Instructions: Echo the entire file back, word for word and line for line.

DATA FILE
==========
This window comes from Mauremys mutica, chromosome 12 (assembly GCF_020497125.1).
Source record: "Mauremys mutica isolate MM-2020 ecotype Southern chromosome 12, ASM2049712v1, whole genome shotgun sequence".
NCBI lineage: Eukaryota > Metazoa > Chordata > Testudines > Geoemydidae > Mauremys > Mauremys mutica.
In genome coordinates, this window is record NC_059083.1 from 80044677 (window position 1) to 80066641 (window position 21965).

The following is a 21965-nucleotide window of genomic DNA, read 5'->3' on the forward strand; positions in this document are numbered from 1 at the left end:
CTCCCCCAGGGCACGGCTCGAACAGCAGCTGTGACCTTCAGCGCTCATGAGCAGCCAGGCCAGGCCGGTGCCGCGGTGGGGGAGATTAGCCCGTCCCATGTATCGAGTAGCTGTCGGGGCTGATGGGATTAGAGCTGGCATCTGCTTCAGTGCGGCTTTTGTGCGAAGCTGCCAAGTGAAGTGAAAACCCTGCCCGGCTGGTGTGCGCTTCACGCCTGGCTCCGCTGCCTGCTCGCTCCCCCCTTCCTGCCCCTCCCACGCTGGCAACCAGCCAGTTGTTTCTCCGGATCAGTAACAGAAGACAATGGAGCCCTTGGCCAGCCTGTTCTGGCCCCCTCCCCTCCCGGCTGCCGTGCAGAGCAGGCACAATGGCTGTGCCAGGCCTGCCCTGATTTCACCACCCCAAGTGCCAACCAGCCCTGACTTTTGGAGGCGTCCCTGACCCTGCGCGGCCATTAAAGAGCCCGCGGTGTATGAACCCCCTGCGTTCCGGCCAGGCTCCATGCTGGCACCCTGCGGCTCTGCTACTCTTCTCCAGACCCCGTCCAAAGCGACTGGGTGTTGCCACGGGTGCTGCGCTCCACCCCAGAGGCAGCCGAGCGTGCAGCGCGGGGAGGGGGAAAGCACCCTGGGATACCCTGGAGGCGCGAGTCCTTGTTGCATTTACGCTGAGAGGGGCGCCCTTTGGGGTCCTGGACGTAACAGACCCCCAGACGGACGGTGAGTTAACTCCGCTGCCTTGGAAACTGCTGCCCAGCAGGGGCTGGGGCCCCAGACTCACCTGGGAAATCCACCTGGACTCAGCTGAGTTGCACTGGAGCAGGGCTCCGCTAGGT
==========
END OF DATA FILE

This window comes from Mauremys mutica, chromosome 12 (assembly GCF_020497125.1).
Source record: "Mauremys mutica isolate MM-2020 ecotype Southern chromosome 12, ASM2049712v1, whole genome shotgun sequence".
NCBI lineage: Eukaryota > Metazoa > Chordata > Testudines > Geoemydidae > Mauremys > Mauremys mutica.
In genome coordinates, this window is record NC_059083.1 from 80044677 (window position 1) to 80066641 (window position 21965).

The following is a 21965-nucleotide window of genomic DNA, read 5'->3' on the forward strand; positions in this document are numbered from 1 at the left end:
CTCCCCCAGGGCACGGCTCGAACAGCAGCTGTGACCTTCAGCGCTCATGAGCAGCCAGGCCAGGCCGGTGCCGCGGTGGGGGAGATTAGCCCGTCCCATGTATCGAGTAGCTGTCGGGGCTGATGGGATTAGAGCTGGCATCTGCTTCAGTGCGGCTTTTGTGCGAAGCTGCCAAGTGAAGTGAAAACCCTGCCCGGCTGGTGTGCGCTTCACGCCTGGCTCCGCTGCCTGCTCGCTCCCCCCTTCCTGCCCCTCCCACGCTGGCAACCAGCCAGTTGTTTCTCCGGATCAGTAACAGAAGACAATGGAGCCCTTGGCCAGCCTGTTCTGGCCCCCTCCCCTCCCGGCTGCCGTGCAGAGCAGGCACAATGGCTGTGCCAGGCCTGCCCTGATTTCACCACCCCAAGTGCCAACCAGCCCTGACTTTTGGAGGCGTCCCTGACCCTGCGCGGCCATTAAAGAGCCCGCGGTGTATGAACCCCCTGCGTTCCGGCCAGGCTCCATGCTGGCACCCTGCGGCTCTGCTACTCTTCTCCAGACCCCGTCCAAAGCGACTGGGTGTTGCCACGGGTGCTGCGCTCCACCCCAGAGGCAGCCGAGCGTGCAGCGCGGGGAGGGGGAAAGCACCCTGGGATACCCTGGAGGCGCGAGTCCTTGTTGCATTTACGCTGAGAGGGGCGCCCTTTGGGGTCCTGGACGTAACAGACCCCCAGACGGACGGTGAGTTAACTCCGCTGCCTTGGAAACTGCTGCCCAGCAGGGGCTGGGGCCCCAGACTCACCTGGGAAATCCACCTGGACTCAGCTGAGTTGCACTGGAGCAGGGCTCCGCTAGGT